Resistance to targeted cancer therapy arises from pre-existing rare-cell expression variability followed by drug-induced epigenetic reprogramming
Sydney Shaffer1, Margaret Dunagin1, Stefan Torborg1, Eduardo Torre1, Benjamin Emert1, Clemens Krepler2, Marilda Beqiri2, Katrin Sproesser2, Patricia Brafford2, Elliott Eggan1, Meenhard Herlyn2, Arjun Raj1
1Department of Bioengineering, University of Pennsylvania; 2The Wistar Institute, Molecular and Cellular Oncogenesis Program, Melanoma Research Center, Philadelphia, PA
Therapies targeting signaling molecules mutated in cancers can often have striking short-term effects, but the emergence of resistant cancer cells is a major barrier to full cures. Often, resistance results from a secondary mutation in rare cells, but other times, there is no clear genetic cause, leaving the possibility of non-genetic rare cell variability. In this work, we adapt the experimental framework Luria and Delbruck to discover that resistance to targeted therapy in melanoma is not heritable. We next show that melanoma cells can display profound transcriptional variability at the single cell level that predicts which cells will ultimately resist drug. This variability involves infrequent, semi-coordinated transcription of a number of resistance markers at high levels in a very small percentage of cells. The addition of drug then induces an epigenetic reprogramming in these cells, converting the transient transcriptional state to a stably resistant state. This reprogramming is a progressive process consisting of a loss of SOX10-mediated differentiation followed by activation of new signaling pathways, partially mediated by activity of Jun-AP-1 and TEAD. Our work reveals the multistage nature of the acquisition of drug resistance and provides a framework for understanding resistance dynamics. We find that other cell types also exhibit sporadic expression of many of these same marker genes, suggesting the existence of a general rare-cell expression program.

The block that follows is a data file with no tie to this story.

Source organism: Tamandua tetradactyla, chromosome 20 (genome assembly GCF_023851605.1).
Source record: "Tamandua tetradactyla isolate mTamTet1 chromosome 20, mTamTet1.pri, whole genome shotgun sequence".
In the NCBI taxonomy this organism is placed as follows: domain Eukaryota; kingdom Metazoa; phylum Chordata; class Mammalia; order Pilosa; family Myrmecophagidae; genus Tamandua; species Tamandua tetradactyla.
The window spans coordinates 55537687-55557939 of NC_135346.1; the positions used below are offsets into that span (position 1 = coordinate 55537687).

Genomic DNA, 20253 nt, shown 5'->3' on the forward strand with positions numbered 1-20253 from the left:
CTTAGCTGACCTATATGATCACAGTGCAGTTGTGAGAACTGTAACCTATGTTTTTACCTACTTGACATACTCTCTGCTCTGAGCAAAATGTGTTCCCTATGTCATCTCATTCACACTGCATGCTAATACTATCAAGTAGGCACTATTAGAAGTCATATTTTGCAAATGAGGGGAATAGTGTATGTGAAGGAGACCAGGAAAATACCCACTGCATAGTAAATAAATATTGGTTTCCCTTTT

Credits: None available.
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